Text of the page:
A Posture of Empowerment

In a recent conversation, shared with a member of my local service club as we were ringing bells for the Salvation Army Christmas fundraiser, I was asked, "What do you do?" I said I lead a nonprofit organization that does experiential leadership and character education. He asked, "So you teach people about hierarchy and how to respect authority?" I said, actually, we teach servant leadership which is more about sharing power than about wielding it.

In our trainings we use an initiative called The Great Chair of Power in which participants are invited to arrange 6 chairs, a table, and a bottle of water, in an arrangement where one object or place is in the "position of power." It's fascinating how many different ways people envision and experience power in their lives. For many, power - whether practiced by a CEO, frontline manager, teacher, or law enforcement officer, is represented by a posture or position of someone being higher or over someone else.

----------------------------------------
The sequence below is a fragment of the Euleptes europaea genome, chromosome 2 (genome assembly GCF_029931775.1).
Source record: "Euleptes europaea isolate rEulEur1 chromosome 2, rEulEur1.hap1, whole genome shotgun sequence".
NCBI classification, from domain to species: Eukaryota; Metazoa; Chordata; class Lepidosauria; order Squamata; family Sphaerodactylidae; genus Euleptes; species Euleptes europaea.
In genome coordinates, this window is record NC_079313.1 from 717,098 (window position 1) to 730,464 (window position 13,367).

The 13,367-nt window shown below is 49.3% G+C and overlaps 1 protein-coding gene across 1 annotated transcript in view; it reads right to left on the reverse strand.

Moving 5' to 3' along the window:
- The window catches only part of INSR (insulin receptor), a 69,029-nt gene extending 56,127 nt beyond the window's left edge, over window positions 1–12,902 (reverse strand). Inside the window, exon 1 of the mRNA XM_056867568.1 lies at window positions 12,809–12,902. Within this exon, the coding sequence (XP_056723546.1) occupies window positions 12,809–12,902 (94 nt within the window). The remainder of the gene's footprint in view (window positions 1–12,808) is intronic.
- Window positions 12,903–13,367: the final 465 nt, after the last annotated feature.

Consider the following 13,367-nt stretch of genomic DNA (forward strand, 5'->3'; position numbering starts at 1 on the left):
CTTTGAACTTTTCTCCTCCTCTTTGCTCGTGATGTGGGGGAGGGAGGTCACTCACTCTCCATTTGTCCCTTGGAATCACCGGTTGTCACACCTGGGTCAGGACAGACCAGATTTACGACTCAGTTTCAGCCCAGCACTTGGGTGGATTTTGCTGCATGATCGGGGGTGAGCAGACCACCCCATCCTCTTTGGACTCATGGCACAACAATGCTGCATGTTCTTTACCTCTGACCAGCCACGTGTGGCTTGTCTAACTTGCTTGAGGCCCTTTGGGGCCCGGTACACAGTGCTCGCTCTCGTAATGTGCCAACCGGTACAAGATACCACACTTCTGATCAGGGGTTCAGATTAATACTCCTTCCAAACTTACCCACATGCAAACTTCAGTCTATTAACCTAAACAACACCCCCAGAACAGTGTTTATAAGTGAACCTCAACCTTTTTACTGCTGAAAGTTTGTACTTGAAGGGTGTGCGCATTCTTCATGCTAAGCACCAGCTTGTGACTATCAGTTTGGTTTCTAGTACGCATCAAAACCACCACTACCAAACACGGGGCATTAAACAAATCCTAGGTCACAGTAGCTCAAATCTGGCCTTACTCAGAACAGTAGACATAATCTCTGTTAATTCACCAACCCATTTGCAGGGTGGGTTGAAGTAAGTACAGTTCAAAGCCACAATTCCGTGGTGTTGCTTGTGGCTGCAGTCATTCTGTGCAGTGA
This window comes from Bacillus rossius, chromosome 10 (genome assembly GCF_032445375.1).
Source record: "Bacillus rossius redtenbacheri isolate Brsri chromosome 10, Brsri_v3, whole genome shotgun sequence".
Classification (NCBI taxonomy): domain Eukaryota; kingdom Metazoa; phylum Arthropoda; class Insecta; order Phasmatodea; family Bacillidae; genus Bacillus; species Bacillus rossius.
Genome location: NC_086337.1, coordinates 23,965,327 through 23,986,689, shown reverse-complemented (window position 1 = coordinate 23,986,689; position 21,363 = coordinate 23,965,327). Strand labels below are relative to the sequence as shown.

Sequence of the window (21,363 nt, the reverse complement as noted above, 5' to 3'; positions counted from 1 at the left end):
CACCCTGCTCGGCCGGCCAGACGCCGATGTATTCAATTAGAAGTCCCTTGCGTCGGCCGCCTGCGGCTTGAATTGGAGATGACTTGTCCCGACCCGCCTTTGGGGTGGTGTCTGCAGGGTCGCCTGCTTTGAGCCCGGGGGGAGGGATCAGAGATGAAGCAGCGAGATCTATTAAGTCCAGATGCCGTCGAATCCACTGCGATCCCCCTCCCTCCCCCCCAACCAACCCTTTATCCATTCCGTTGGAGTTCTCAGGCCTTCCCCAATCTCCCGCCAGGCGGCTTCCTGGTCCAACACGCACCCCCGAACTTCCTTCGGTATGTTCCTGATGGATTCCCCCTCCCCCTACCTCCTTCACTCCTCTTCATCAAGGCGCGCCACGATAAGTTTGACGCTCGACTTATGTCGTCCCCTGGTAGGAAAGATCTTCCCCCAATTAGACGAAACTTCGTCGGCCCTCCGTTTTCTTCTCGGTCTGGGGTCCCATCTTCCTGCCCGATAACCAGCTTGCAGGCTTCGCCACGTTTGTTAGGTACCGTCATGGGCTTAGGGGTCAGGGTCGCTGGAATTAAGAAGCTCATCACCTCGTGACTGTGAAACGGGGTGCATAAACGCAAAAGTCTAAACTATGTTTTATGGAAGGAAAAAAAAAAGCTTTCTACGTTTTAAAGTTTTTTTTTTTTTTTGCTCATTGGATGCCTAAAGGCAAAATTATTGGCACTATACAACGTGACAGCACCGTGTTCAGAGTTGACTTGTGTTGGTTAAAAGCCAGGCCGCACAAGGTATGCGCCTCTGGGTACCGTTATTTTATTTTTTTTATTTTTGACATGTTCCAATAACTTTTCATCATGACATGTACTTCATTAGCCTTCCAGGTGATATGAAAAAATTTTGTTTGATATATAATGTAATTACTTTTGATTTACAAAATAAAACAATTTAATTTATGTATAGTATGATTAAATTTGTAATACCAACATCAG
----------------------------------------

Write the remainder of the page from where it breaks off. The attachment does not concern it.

We are entering a season of the year when Christians celebrate the coming of Christ to this world. As I reflect again on this story, I can't help but wonder how profound it is that something so transformational came through an innocent and vulnerable baby - a posture, not of hierarchy, but of empowering love.

Here are several questions gently falling through my mind like the snowflakes outside my window:
1. How does my posture of leadership help and inspire others to offer their best?
2. Are there more effective ways to join others so that, together, the power of teamwork is
unleashed to reach the goals we all desire?
3. Am I open to exploring ways to improve my leadership posture - to come down from a position
of being over or above, if releasing control opens space for love to find its way through the
release of the best gifts of everyone on my team?

Ritch